Objective Three anaesthetics (MS222, clove oil and a mixture of ketamine/diazepam) were administered to cane toads to determine their effect on the hypothalamic-pituitary-adrenal (HPA) axis. Time to induction and recovery and any adverse events were also evaluated.
Study design Prospective randomized experimental trial.
Animals Thirty adult male cane toads (Rhinella marina) with body mass ranging between 130 and 250 g were captured from the field.
Methods Three groups of 10 toads were anaesthetized with ketamine (200 mg kg−1) and diazepam (0.2 mg kg−1) by intramuscular injection, MS222 (3 g L−1) or clove-oil (0.3 mL L−1) both by immersion. Blood samples were collected to determine plasma corticosterone concentrations. Induction and recovery time were recorded in each treatment. After full recovery animals were euthanized and a complete post-mortem examination was performed.
Results Significant differences were found in the activation of the HPA axis and in the times of induction and recovery between treatments (p < 0.001). Animals anaesthetized with clove-oil had the highest levels of corticosterone in plasma (42.5 ± 21.6 ng mL−1). No differences were found between ketamine/diazepam (15.0 ± 13.3 ng mL−1) and MS222 (22.0 ± 13.6 ng mL−1) groups. The mean ± SD induction (minutes) and recovery (hours) times respectively were; ketamine/diazepam 66.5 ± 11 and 8 ± 3, clove oil 39 ± 12 and 7.6 ± 3, and MS222 42.5 ± 11 and 1.5 ± 0.5. Clove oil exposure had 30% mortality. Death followed a period of respiratory distress with changes consistent with non-cardiogenic oedema observed at post-mortem examination.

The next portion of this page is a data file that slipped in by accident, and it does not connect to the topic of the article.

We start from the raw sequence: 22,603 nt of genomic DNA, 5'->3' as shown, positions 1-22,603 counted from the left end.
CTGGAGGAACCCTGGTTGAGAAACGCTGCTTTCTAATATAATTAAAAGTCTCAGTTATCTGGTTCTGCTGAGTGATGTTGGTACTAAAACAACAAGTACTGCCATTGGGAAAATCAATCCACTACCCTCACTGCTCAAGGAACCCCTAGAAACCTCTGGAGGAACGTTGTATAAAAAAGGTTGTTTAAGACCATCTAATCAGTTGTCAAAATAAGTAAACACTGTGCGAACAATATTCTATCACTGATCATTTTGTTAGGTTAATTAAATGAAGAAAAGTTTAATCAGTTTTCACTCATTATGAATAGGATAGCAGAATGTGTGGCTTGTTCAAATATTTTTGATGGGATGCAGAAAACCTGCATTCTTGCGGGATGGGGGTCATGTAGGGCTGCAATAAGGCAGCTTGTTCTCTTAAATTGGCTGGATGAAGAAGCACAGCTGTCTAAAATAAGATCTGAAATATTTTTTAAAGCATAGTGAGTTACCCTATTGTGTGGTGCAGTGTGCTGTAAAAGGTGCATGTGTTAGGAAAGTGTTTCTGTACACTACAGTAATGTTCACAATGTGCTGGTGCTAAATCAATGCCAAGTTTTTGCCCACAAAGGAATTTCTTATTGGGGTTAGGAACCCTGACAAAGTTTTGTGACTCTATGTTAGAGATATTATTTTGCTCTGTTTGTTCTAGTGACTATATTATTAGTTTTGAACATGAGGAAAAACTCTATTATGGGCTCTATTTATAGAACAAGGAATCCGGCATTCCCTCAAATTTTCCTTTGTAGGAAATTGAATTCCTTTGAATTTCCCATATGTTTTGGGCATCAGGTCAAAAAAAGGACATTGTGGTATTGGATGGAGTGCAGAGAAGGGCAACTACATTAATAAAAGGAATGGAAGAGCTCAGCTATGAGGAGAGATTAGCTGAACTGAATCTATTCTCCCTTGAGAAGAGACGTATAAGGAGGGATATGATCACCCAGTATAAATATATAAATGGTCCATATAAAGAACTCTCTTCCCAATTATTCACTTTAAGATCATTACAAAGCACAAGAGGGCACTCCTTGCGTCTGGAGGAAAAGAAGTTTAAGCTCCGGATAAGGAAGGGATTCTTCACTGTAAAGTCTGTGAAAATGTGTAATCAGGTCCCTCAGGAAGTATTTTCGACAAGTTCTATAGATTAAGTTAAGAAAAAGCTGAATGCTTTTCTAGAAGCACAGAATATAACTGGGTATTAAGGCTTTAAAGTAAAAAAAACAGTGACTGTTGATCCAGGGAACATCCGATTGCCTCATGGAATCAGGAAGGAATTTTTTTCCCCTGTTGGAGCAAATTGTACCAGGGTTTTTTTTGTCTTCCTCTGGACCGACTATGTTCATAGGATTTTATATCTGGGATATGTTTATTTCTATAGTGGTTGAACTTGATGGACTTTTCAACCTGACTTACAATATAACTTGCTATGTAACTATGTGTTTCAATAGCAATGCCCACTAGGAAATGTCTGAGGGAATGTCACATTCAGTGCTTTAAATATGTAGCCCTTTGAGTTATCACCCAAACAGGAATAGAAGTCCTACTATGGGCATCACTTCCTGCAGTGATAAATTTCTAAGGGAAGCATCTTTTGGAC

Conclusions and Clinical relevance Based on shorter induction and recovery times and minimal activation of HPA, MS222 is the anaesthetic of choice in cane toads. If it is not possible to use immersion methods of anaesthesia, ketamine/diazepam can be used but induction and recovery times are prolonged. Clove oil had unacceptable mortality in this study and should be used with extreme caution.